# Is the lattice generated by finitely many subspaces in a finite-dimensional vector space finite?

Let $$V$$ be a finite-dimensional vector space, let $$U_1,\dots,U_n$$ be subspaces, and let $$L$$ be the lattice they generate; namely, the smallest collection of subspaces containing the $$U_i$$ and closed under intersections and sums. Is $$L$$ finite?

This is well-known to hold if $$n\le3$$: if $$n=3$$ then there are at most $$28$$ elements in $$L$$, indpendently of $$V$$'s dimension.

Note that I suspect the answer to be "no" if $$V$$ is allowed to be infinite-dimensional: there exist infinite modular lattices generated by $$4$$ elements; here $$L$$ is a bit more than modular ("arguesian", see Is the free modular lattice linear?) and finiteness of free arguesian lattices doesn't seem to be known. It would be nice to have an example.

• Maybe mention (it seems implicit) that the answer is "yes" when $n\le 3$, regardless of finite dimension, because the free modular lattice on 3 generators is finite (see golem.ph.utexas.edu/category/2015/09/…), an old result of Dedekind. – YCor Sep 21 '18 at 8:04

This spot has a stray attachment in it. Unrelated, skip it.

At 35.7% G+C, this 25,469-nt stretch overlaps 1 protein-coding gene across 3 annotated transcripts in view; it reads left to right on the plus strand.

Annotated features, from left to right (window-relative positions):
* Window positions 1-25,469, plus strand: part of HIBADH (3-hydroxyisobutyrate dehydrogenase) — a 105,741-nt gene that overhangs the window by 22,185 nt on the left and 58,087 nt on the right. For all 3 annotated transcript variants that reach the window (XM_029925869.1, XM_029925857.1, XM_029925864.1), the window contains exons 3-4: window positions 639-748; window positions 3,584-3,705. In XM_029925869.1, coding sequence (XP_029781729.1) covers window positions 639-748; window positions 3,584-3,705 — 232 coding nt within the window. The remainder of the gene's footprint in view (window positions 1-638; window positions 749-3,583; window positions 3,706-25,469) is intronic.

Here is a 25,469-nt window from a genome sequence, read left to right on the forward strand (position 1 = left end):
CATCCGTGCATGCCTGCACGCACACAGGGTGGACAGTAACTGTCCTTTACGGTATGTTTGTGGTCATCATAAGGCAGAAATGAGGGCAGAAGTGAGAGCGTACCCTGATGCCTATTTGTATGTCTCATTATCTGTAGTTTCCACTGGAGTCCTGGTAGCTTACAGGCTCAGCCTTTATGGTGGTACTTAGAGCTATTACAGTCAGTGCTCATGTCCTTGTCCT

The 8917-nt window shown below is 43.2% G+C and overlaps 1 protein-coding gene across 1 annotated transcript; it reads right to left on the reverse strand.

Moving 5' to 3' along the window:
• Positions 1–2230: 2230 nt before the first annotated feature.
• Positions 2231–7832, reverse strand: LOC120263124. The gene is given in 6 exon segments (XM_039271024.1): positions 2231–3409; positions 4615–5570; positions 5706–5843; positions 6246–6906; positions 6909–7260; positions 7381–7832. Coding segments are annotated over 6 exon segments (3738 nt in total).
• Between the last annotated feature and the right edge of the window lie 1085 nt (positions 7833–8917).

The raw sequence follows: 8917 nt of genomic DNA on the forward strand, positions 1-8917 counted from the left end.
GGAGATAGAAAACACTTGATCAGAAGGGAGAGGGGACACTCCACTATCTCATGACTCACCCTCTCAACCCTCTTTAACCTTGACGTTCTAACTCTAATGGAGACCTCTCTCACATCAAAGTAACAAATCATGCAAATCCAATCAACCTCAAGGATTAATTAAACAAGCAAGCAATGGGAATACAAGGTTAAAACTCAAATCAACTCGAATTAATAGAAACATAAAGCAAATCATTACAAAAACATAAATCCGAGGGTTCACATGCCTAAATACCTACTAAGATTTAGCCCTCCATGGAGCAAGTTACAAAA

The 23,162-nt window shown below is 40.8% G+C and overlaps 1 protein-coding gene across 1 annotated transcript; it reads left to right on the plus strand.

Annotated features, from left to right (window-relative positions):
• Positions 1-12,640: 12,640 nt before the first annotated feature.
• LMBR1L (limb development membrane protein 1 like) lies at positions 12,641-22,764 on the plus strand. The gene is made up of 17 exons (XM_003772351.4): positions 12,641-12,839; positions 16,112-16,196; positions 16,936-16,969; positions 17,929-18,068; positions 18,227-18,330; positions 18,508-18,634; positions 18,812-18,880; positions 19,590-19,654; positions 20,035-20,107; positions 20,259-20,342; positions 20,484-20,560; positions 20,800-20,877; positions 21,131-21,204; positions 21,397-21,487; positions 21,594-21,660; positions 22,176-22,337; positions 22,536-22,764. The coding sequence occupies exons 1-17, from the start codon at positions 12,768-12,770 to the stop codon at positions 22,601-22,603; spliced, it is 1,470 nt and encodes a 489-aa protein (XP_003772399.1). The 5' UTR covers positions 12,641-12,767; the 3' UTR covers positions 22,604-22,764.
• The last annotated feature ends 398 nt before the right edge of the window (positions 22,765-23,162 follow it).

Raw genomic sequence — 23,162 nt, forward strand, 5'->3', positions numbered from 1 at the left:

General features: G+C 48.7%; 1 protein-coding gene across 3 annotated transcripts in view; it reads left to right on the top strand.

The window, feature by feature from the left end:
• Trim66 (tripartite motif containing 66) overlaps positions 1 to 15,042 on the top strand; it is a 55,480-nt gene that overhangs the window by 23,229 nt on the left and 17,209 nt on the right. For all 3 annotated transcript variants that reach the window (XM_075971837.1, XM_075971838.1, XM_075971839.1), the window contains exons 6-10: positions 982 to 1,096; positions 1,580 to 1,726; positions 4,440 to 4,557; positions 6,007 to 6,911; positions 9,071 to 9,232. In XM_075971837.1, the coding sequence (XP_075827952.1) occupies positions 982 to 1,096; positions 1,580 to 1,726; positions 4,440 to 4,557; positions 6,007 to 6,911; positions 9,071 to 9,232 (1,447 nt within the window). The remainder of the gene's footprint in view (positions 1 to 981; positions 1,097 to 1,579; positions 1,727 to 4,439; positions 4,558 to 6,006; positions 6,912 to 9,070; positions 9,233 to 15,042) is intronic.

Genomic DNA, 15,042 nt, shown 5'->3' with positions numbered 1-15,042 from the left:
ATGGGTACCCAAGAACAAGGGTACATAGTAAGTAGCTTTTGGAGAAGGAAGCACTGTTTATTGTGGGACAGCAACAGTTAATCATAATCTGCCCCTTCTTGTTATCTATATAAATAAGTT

• It's great we have a definite answer (grok's answer below, pointing to Todd Trimble's answer). I would not vote to close as duplicate, because the question is asked more clearly here than there (where one should have an intuition of what "being in general position" means). – YCor Sep 21 '18 at 8:26
• Note on the upper bound 28: the bound is rather 30 is one considers the modern definition of lattice, for which $\{0\}$ (as sup of the empty set) and $V$ (as inf of the empty set) and $V$ belongs to it. This is discussed in Baez's blog I pointed above, which also shows that this upper bound (28 or 30) is sharp. – YCor Sep 21 '18 at 8:45

The answer is in fact "no", and appears in another MO post, How many subspaces are generated by three or more subspaces in a Hilbert space? : starting from four points in $$P^2(\mathbb R)$$, infinitely many points may be generated by intersecting lines and joining points.